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United States District Court for the District of Connecticut
March 31, 2003, Decided
No. 3:99cv2146 (JBA)
[*315] Ruling on Motions for Summary Judgment [Doc. # # 160, 164 & 169
On-Line Technologies ("OLT") asserts that defendants misappropriated trade secrets during a series of visits to OLT's laboratory in 1994 and designed a product that infringes one of its patents. The patent infringement claim relates to defendants' gas cell, and the state law trade secret misappropriation and associated claims (fraud, breach of contract, and unfair trade practices) are based on OLT's allegation that its trade secrets were used in the development of two instruments designed and/or manufactured by defendants (the Spectrum One and the MCS100E). For the reasons set out below, defendants' motions for summary judgment on all claims in the Third Amended Complaint are granted.
I. Background 1
OLT, a small company that survived over the years primarily on government [**2] grants, planned to grow its business by entering into strategic alliances with larger, more experienced companies. OLT envisioned supplying its core technology, which it claims is superior to other technology available in the marketplace, to companies with established marketing and manufacturing capabilities. To that end, OLT and the defendants explored a possible licensing agreement, but after a series of visits to OLT's laboratory in 1994, defendants refused to license OLT's technology and the prospect of any planned collaboration between the companies ended.
While the technology at issue has expanded, OLT's theory of this case has remained the same: that in licensing negotiations with the defendants, it opened its laboratory doors to scientists associated with the Perkin Elmer entities in a series of visits in 1994, giving the scientists free reign (after executing a non-disclosure agreement) to learn its trade secrets, and that even though OLT met or exceeded defendants' "performance criteria" for the efficacy of OLT's technology required for a licensing agreement, defendants refused to license OLT's technology, but instead unlawfully [*316] used what they learned from OLT in the development [**3] of their own products.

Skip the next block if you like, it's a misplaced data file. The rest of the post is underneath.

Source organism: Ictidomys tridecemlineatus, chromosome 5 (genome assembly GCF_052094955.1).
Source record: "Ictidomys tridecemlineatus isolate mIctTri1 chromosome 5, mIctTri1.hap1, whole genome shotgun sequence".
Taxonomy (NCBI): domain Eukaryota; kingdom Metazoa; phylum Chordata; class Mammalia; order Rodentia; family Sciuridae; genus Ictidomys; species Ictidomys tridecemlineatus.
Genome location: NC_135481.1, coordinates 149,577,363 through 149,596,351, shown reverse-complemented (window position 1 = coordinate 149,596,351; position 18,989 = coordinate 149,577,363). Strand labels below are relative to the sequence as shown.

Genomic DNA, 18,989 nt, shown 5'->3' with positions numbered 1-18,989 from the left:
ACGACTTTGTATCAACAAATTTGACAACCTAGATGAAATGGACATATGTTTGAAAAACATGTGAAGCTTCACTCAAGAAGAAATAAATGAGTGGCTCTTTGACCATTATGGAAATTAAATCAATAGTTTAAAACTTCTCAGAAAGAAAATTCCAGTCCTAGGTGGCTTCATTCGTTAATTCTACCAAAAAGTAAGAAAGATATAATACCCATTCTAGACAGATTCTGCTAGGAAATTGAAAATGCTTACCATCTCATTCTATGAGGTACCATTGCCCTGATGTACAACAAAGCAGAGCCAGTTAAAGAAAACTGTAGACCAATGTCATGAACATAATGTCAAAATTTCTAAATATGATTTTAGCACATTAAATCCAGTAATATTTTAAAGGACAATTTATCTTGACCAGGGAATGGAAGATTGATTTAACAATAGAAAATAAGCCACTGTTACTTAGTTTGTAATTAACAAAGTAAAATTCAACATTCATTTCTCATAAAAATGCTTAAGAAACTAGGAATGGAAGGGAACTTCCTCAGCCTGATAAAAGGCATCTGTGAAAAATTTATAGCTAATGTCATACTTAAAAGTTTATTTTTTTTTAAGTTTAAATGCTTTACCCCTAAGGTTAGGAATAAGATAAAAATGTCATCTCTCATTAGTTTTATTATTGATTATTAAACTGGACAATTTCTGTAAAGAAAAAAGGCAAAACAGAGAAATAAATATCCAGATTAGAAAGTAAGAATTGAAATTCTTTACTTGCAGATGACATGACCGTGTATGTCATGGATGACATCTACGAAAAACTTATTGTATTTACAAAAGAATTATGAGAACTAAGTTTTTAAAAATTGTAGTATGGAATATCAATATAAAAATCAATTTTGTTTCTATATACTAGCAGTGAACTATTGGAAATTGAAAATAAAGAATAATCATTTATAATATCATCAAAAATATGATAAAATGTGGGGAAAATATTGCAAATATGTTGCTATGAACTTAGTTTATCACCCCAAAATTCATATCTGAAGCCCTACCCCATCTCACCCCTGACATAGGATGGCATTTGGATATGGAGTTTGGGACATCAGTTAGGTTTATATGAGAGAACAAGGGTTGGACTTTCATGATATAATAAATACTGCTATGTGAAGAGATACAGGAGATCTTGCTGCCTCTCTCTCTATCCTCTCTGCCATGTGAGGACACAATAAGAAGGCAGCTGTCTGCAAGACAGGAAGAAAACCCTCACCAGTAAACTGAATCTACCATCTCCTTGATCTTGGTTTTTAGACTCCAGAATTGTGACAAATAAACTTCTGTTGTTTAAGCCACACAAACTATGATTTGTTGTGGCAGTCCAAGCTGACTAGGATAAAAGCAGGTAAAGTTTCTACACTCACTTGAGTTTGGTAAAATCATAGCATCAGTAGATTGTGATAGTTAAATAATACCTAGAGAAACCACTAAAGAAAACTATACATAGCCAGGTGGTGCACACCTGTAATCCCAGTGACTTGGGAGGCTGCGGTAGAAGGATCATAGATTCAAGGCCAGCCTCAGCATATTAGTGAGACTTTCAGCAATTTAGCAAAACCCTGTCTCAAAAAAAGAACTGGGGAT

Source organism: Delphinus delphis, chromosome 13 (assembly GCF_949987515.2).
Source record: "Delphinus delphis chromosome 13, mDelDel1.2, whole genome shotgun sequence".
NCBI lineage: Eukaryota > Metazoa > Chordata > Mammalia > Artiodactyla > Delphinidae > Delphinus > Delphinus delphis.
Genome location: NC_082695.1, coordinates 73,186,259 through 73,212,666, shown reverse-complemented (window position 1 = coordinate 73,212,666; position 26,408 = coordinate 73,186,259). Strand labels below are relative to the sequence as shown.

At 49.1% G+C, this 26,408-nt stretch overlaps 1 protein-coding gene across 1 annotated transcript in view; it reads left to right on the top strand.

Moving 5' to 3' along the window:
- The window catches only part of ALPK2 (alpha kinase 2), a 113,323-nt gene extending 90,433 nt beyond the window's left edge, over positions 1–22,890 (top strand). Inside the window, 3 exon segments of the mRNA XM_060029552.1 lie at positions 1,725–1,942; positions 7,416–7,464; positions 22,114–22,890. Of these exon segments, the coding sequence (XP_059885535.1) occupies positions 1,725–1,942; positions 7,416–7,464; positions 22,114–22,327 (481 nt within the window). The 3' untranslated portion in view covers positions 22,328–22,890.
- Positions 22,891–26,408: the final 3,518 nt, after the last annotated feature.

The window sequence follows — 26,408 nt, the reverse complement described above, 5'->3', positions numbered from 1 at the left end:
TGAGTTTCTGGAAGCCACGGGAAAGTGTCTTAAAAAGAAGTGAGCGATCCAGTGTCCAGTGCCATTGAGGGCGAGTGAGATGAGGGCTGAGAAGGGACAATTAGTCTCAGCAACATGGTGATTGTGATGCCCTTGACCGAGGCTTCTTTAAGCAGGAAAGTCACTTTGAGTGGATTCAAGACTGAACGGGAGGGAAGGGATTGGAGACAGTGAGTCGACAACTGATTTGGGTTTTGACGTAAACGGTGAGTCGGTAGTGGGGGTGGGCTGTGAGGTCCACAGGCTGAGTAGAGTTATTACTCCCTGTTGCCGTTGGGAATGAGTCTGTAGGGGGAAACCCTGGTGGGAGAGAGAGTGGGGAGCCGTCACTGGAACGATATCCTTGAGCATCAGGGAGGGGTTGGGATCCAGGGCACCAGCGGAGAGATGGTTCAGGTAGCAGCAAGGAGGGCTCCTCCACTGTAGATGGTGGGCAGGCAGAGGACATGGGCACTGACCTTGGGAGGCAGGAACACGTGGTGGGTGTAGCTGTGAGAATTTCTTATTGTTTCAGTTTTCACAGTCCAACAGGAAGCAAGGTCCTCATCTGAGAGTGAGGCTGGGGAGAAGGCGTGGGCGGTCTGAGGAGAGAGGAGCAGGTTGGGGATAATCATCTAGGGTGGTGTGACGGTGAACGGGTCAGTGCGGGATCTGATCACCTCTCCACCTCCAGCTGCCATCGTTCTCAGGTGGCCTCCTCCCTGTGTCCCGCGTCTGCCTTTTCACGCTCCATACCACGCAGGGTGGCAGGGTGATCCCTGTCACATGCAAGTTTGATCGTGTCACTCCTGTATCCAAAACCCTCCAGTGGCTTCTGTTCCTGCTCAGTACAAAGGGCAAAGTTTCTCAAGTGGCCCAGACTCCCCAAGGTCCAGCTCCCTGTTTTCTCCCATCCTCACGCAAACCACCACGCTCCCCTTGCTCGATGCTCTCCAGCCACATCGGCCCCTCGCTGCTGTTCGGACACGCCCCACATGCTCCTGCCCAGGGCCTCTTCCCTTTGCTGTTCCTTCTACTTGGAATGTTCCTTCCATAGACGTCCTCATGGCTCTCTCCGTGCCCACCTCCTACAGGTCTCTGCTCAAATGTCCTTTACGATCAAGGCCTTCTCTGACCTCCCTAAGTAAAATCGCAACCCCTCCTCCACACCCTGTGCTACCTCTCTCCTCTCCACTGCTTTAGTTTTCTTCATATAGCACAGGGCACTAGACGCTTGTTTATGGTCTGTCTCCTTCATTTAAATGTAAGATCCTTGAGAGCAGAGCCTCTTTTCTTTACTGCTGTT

OLT points, in particular, to three occurrences: (1) defendants' assertion, in late 1994, that a satisfactory agreement could not be reached because OLT's technology was not up to par, even though internal documents and a subsequent letter from one of defendants' scientists show that defendants believed OLT's product was "a winner" 2 [**4] ;(2) defendants' failure to return OLT's technical documents in its possession related to OLT's technology, despite representation that it had returned all documents; and (3) an email from Dr. Wolfgang Berkhahn, associated with the defendants, in which Berkhahn claims that he copied OLT's technology in the design of defendants' gas cell. 3
Full case includes Shepard's, Headnotes, Legal Analytics from Lex Machina, and more.
253 F. Supp. 2d 313 *; 2003 U.S. Dist. LEXIS 5161 **
On-Line Technologies, Inc. v. Perkin-Elmer Corp., et al.
Subsequent History: Affirmed in part and vacated in part by, Remanded by On-Line Techs., Inc. v. Bodenseewerk Perkin-Elmer GmbH, 386 F.3d 1133, 2004 U.S. App. LEXIS 21245 (Fed. Cir., Oct. 13, 2004)
Prior History: On-Line Techs. v. Perkin Elmer Corp., 141 F. Supp. 2d 246, 2001 U.S. Dist. LEXIS 5895 (D. Conn., 2001)
Disposition: Defendants' motions for summary judgment are granted.
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